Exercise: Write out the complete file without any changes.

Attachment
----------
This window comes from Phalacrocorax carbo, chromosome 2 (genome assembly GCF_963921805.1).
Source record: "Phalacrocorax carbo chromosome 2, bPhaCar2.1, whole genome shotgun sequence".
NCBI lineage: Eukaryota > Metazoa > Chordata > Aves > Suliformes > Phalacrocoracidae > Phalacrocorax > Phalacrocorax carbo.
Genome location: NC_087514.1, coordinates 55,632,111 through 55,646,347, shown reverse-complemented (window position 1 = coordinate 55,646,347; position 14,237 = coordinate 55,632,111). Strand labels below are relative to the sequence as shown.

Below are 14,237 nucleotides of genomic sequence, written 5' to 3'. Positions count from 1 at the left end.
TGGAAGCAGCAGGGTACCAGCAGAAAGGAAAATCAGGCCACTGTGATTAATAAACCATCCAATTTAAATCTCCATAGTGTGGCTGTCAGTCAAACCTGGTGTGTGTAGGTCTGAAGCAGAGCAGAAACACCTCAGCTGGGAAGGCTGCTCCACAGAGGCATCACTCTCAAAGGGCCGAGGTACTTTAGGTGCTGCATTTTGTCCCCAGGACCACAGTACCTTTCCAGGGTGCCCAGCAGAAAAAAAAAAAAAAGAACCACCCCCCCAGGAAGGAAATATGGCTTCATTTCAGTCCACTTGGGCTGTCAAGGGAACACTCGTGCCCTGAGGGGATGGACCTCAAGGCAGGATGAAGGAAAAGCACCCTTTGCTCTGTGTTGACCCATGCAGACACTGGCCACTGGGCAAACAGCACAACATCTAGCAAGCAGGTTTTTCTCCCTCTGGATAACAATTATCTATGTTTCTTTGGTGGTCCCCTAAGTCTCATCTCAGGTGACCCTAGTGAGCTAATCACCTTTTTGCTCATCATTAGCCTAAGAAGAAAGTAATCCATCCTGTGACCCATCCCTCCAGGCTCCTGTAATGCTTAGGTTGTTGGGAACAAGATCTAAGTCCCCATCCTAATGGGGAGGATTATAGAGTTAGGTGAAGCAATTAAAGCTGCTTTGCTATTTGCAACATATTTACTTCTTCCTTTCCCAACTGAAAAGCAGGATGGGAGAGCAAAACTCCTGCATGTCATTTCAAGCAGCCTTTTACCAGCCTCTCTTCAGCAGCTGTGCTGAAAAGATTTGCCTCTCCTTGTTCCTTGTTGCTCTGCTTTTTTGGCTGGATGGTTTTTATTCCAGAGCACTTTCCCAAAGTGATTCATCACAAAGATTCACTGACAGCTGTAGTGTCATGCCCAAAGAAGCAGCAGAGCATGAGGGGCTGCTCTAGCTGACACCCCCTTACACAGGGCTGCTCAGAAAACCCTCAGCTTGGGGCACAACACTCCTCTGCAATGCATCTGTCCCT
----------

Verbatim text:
This window comes from Phalacrocorax carbo, chromosome 2 (genome assembly GCF_963921805.1).
Source record: "Phalacrocorax carbo chromosome 2, bPhaCar2.1, whole genome shotgun sequence".
NCBI lineage: Eukaryota > Metazoa > Chordata > Aves > Suliformes > Phalacrocoracidae > Phalacrocorax > Phalacrocorax carbo.
Genome location: NC_087514.1, coordinates 55,632,111 through 55,646,347, shown reverse-complemented (window position 1 = coordinate 55,646,347; position 14,237 = coordinate 55,632,111). Strand labels below are relative to the sequence as shown.

Below are 14,237 nucleotides of genomic sequence, written 5' to 3'. Positions count from 1 at the left end.
TGGAAGCAGCAGGGTACCAGCAGAAAGGAAAATCAGGCCACTGTGATTAATAAACCATCCAATTTAAATCTCCATAGTGTGGCTGTCAGTCAAACCTGGTGTGTGTAGGTCTGAAGCAGAGCAGAAACACCTCAGCTGGGAAGGCTGCTCCACAGAGGCATCACTCTCAAAGGGCCGAGGTACTTTAGGTGCTGCATTTTGTCCCCAGGACCACAGTACCTTTCCAGGGTGCCCAGCAGAAAAAAAAAAAAAAGAACCACCCCCCCAGGAAGGAAATATGGCTTCATTTCAGTCCACTTGGGCTGTCAAGGGAACACTCGTGCCCTGAGGGGATGGACCTCAAGGCAGGATGAAGGAAAAGCACCCTTTGCTCTGTGTTGACCCATGCAGACACTGGCCACTGGGCAAACAGCACAACATCTAGCAAGCAGGTTTTTCTCCCTCTGGATAACAATTATCTATGTTTCTTTGGTGGTCCCCTAAGTCTCATCTCAGGTGACCCTAGTGAGCTAATCACCTTTTTGCTCATCATTAGCCTAAGAAGAAAGTAATCCATCCTGTGACCCATCCCTCCAGGCTCCTGTAATGCTTAGGTTGTTGGGAACAAGATCTAAGTCCCCATCCTAATGGGGAGGATTATAGAGTTAGGTGAAGCAATTAAAGCTGCTTTGCTATTTGCAACATATTTACTTCTTCCTTTCCCAACTGAAAAGCAGGATGGGAGAGCAAAACTCCTGCATGTCATTTCAAGCAGCCTTTTACCAGCCTCTCTTCAGCAGCTGTGCTGAAAAGATTTGCCTCTCCTTGTTCCTTGTTGCTCTGCTTTTTTGGCTGGATGGTTTTTATTCCAGAGCACTTTCCCAAAGTGATTCATCACAAAGATTCACTGACAGCTGTAGTGTCATGCCCAAAGAAGCAGCAGAGCATGAGGGGCTGCTCTAGCTGACACCCCCTTACACAGGGCTGCTCAGAAAACCCTCAGCTTGGGGCACAACACTCCTCTGCAATGCATCTGTCCCT